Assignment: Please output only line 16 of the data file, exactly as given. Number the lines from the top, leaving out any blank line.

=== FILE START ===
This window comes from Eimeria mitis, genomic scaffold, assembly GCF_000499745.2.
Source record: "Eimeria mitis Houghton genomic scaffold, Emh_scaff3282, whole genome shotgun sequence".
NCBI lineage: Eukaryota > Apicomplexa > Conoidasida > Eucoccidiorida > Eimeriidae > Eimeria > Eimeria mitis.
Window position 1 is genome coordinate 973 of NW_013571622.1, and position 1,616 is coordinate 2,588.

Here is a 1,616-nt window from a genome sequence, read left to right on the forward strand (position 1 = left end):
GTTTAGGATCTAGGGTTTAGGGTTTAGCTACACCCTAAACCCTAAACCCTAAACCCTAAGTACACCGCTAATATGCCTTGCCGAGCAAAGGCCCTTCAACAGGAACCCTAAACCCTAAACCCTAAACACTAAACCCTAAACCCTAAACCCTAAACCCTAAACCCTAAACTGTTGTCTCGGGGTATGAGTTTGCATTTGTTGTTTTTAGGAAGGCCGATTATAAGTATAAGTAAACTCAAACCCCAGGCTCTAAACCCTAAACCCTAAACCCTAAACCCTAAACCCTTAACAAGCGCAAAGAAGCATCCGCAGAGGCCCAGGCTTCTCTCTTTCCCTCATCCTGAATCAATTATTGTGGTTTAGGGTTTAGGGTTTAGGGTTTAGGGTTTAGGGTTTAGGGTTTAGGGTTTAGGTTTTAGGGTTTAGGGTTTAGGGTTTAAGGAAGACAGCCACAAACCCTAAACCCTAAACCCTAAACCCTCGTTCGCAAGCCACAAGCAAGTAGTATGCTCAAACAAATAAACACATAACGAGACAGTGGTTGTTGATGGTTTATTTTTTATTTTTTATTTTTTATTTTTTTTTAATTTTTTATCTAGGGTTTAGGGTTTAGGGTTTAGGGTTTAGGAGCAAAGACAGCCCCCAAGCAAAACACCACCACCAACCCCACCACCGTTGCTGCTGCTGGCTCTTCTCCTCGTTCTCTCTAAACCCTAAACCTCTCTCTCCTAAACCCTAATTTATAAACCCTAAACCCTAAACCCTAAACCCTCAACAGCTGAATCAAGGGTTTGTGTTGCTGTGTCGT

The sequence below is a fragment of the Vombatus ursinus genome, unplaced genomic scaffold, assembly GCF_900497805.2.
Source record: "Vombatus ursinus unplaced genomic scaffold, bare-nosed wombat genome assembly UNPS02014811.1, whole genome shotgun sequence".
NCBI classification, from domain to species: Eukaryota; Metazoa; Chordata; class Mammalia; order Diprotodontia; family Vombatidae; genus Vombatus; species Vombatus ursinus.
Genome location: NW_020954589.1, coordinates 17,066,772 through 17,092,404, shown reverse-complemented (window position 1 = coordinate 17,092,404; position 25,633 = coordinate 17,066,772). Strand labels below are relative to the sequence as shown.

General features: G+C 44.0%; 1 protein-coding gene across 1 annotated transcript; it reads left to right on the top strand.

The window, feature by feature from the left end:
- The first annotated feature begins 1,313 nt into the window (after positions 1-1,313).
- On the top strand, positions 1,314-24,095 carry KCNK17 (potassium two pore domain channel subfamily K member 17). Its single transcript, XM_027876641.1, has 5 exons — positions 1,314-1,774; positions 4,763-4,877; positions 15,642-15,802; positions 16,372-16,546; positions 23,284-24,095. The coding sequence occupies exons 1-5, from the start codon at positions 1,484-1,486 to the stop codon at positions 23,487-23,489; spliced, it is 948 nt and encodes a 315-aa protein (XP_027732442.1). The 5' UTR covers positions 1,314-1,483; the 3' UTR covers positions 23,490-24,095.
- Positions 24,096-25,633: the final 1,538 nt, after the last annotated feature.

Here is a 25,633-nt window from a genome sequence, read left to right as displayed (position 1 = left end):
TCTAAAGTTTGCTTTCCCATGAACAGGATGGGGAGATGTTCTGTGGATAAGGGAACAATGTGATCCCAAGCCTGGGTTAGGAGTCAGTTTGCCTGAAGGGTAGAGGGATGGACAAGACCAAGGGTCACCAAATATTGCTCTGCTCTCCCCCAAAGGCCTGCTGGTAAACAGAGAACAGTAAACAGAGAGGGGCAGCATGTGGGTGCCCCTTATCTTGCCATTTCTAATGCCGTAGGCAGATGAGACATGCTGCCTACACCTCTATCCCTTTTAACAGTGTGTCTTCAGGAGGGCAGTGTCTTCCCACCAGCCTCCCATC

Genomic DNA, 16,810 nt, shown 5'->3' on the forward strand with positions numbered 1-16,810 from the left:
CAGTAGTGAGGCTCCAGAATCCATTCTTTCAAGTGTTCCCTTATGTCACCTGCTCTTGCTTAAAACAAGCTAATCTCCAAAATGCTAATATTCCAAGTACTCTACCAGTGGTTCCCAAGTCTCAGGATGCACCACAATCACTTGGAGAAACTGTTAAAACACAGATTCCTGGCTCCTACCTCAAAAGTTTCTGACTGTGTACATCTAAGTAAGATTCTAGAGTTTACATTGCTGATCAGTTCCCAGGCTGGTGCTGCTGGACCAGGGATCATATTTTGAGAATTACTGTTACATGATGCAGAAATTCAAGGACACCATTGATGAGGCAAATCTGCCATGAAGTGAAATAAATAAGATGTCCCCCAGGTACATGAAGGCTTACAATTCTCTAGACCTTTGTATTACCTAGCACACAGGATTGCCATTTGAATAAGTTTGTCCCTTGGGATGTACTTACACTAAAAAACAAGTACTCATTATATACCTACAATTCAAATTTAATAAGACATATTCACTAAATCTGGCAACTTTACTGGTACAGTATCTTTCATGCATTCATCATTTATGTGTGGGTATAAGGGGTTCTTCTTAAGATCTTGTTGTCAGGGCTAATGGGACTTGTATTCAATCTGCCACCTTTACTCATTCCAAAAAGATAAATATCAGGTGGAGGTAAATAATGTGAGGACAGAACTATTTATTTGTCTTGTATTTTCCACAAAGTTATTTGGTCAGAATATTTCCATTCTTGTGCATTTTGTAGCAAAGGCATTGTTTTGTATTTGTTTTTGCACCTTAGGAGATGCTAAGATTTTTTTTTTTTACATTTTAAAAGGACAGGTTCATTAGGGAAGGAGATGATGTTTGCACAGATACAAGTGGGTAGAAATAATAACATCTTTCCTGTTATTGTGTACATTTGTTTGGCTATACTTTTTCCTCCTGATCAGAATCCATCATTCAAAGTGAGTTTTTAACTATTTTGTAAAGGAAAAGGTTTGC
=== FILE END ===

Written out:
Here is a 25,633-nt window from a genome sequence, read left to right as displayed (position 1 = left end):